Getting the call
Steve Farmer, vice provost for enrollment and undergraduate admissions, said it is important to understand there are several ways to measure enrollment statistics — numbers that are reported to the federal Department of Education, including those listed above, do not include students who may be mixed-race or biracial.
“Using this sort of frame, the class that we just enrolled in the fall of 2016, from the federal guidelines there were 125 black men in the class, but if you look at if anyone identified themselves as African-American at all, then there were 165 black men in the class,” Farmer said.
Farmer said by the end of this admissions season, he will have called or personally emailed all admitted black males — a new initiative introduced within the past few years. Other groups, including first-generation college students, also receive personal messages.
“It’s an effort to make sure that the wonderful people who have honored us by applying for admission don’t wander away from us without us showing them the best and truest face of the University,” Farmer said.
Aaron Epps, a junior and outreach chairperson for the Black Student Movement, said he received a phone call from Farmer when he was admitted.
“I remember getting a call, and getting really excited about it,” Epps said. “I thought it was great that they were calling me, that they really wanted me to come.”
Farmer said when the admissions office reads applications, they try to consider the whole student, rather than just race, ethnicity or any other single factor.
“There are situations over the course of the year where race or ethnicity could be a factor in admission,” Farmer said. “We do this because we believe pretty strongly that the University has a compelling interest in having a talented and diverse student body.”
Faison said a problem with black male enrollment is that the number of black males who enroll in college is relatively low.
“When you look at the national black male graduation rate from high school, it was only a little over 50 percent,” Faison said.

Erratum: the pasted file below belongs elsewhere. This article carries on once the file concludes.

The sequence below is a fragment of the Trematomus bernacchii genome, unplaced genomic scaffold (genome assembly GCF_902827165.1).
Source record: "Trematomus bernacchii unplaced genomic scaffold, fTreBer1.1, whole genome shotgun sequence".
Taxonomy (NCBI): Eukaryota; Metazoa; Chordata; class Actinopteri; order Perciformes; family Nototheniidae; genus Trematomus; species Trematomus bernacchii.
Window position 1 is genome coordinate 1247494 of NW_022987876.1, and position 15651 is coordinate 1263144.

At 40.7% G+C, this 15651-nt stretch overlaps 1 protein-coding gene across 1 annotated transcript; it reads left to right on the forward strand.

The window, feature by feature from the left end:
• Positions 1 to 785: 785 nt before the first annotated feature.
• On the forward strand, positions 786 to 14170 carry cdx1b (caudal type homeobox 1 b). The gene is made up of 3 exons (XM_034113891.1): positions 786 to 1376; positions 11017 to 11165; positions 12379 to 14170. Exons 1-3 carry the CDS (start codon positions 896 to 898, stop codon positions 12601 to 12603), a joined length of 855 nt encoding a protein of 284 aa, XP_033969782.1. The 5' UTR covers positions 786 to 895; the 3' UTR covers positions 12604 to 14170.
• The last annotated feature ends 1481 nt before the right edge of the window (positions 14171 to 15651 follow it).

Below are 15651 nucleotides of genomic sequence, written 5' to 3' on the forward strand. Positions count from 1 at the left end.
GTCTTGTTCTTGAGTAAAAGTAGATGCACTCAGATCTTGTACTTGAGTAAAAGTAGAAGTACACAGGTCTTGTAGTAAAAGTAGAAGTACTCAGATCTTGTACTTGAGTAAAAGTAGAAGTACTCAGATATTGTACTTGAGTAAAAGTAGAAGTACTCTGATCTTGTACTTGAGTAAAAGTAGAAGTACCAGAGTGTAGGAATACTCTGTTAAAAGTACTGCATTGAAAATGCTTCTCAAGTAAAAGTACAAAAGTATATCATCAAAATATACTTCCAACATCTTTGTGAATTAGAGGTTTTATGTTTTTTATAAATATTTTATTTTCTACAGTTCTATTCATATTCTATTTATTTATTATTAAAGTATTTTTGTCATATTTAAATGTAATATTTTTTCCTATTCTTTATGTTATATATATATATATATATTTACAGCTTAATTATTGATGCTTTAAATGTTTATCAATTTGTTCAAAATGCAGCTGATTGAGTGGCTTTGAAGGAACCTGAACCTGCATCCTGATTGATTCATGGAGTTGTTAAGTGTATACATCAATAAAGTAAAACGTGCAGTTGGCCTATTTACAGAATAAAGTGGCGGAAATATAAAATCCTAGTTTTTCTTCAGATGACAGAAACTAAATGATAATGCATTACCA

He said other factors, including the school-to-prison pipeline, the prison-industrial complex and rates of violence against black males could make enrollment lower, too.
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“I’d also like to highlight Michael Brown,” Faison said. “He was on his way to college, and whatever school he was enrolling in, they lost another student because of that reason.”
A unique position
Farmer said he’s proud of the continuing efforts to increase enrollment for black male students, and is proud of how retention has increased in the past 10 years.
Faison said the fact that his position exists makes UNC unique.
“There are very few schools that have someone who works on this full-time,” Faison said.
Most of what Faison does in a day includes meeting with students, creating and running initiatives that create spaces for black male students and planning for the future.
“I’m most proud of the fact that we’re humble enough to know that we have work to do, and are willing to put resources toward finding solutions,” Faison said.
Forming a community
He said some of the problems he hears black male students mention most often are the assumptions other students make about them.
“... There’s an assumption that if you’re a black male student at Carolina you’re probably an athlete, and that’s not the case,” Faison said. “The question was what sport do you play, even when I was a student here.”
Deion Brown, a sophomore transfer student, said businesses in town are often surprised to hear him say he’s a student.
“If you go on Franklin Street or something, my debit card is the UNC version, and people are surprised that I go here,” Brown said. “I guess for me, it’s like, why would you think I don’t go here?”
Epps said he often doesn’t see himself represented on campus.
“I do feel like it’s easy to not see men who look like you in certain spaces, and to feel like you are the spokesperson for your entire group,” Epps said.
He said he’s been surprised by that, especially in his involvement in Honors Carolina.
“That is a space where really, it’s rare for me to find a male of color,” Epps said. “I would like to see a boost in those recruitment statistics around black men.”
Despite adversity, UNC’s graduation and retention rates for black males are high enough that other schools have taken notice.
“I’ve had calls from colleagues across the country to ask how they should be doing things,” Faison said.
Epps said Faison and his office have served as great resources for him.
“It has really served as a home for me, and many other men of color alike, and let them know that they are welcome and they are valued, and plugged them into different resources,” Epps said.
He said a main issue for him and people he knows continues to be the way the UNC administration talks about issues involving black males.
“When big issues will arise in the media, and obviously have an impact on students, there’ll be a very neutral letter,” Epps said. “I think letting men of color and students of color know that they are supported, and having that openly known would be helpful.”